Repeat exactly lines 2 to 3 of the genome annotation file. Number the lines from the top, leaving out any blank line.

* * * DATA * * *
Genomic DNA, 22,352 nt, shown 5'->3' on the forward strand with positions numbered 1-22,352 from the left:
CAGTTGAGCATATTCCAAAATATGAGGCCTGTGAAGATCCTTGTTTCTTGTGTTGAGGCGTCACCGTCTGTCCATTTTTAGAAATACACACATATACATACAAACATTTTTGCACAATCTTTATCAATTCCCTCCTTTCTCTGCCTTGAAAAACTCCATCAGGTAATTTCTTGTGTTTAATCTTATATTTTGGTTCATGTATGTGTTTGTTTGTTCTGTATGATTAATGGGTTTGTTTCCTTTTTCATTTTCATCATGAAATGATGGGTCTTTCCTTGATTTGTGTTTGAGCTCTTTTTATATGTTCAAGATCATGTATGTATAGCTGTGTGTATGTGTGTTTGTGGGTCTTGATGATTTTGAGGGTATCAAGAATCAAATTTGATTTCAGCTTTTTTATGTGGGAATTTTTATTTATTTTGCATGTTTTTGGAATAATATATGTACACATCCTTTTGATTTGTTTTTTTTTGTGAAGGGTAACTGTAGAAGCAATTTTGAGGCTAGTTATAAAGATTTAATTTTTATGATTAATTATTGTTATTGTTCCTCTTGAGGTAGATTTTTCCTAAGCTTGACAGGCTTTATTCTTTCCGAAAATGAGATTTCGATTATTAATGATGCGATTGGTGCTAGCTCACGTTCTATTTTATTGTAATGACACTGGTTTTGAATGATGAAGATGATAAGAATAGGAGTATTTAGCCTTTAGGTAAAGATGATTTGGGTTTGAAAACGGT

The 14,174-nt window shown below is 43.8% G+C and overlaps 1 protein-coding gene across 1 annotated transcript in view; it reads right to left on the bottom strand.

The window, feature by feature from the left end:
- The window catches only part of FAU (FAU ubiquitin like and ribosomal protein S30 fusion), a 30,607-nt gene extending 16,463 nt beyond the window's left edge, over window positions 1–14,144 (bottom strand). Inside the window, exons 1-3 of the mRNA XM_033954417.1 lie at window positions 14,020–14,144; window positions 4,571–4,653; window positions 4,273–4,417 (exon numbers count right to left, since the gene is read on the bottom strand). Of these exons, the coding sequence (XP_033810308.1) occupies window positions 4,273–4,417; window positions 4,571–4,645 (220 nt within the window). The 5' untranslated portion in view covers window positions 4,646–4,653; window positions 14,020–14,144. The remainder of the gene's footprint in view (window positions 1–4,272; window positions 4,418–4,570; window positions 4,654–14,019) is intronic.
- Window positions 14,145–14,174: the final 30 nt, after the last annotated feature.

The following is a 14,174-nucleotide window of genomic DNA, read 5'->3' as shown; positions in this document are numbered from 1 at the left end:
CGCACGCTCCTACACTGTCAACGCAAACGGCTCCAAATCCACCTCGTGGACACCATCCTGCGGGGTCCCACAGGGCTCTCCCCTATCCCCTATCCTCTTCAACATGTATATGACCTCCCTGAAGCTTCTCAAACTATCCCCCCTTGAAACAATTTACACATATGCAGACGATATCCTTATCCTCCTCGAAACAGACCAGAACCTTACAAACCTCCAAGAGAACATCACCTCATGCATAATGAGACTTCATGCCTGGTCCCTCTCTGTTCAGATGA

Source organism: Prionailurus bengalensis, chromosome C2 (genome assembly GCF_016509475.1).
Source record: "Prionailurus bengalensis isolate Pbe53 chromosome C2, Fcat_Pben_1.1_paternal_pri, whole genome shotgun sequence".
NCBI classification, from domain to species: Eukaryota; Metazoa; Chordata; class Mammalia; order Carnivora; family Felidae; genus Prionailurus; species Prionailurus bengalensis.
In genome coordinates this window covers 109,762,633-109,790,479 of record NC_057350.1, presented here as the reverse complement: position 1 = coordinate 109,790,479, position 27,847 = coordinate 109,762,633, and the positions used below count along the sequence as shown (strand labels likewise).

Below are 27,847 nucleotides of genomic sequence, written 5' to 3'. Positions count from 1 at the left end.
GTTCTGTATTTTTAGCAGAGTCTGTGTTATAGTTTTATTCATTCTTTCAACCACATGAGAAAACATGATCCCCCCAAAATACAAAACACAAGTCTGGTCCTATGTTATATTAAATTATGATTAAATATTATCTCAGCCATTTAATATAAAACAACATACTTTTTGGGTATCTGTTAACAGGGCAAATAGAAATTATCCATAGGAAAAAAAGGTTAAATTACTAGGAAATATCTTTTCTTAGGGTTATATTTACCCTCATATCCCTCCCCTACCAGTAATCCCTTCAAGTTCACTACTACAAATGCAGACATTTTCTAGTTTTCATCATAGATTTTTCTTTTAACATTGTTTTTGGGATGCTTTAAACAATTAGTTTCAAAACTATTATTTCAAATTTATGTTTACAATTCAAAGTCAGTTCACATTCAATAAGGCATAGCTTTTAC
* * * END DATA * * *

CAGTTGAGCATATTCCAAAATATGAGGCCTGTGAAGATCCTTGTTTCTTGTGTTGAGGCGTCACCGTCTGTCCATTTTTAGAAATACACACATATACATACAAACATTTTTGCACAATCTTTATCAATTCCCTCCTTTCTCTGCCTTGAAAAACTCCATCAGGTAATTTCTTGTGTTTAATCTTATATTTTGGTTCATGTATGTGTTTGTTTGTTCTGTATGATTAATGGGTTTGTTTCCTTTTTCATTTTCATCATGAAATGATGGGTCTTTCCTTGATTTGTGTTTGAGCTCTTTTTATATGTTCAAGATCATGTATGTATAGCTGTGTGTATGTGTGTTTGTGGGTCTTGATGATTTTGAGGGTATCAAGAATCAAATTTGATTTCAGCTTTTTTATGTGGGAATTTTTATTTATTTTGCATGTTTTTGGAATAATATATGTACACATCCTTTTGATTTGTTTTTTTTTGTGAAGGGTAACTGTAGAAGCAATTTTGAGGCTAGTTATAAAGATTTAATTTTTATGATTAATTATTGTTATTGTTCCTCTTGAGGTAGATTTTTCCTAAGCTTGACAGGCTTTATTCTTTCCGAAAATGAGATTTCGATTATTAATGATGCGATTGGTGCTAGCTCACGTTCTATTTTATTGTAATGACACTGGTTTTGAATGATGAAGATGATAAGAATAGGAGTATTTAGCCTTTAGGTAAAGATGATTTGGGTTTGAAAACGGT

The 14,174-nt window shown below is 43.8% G+C and overlaps 1 protein-coding gene across 1 annotated transcript in view; it reads right to left on the bottom strand.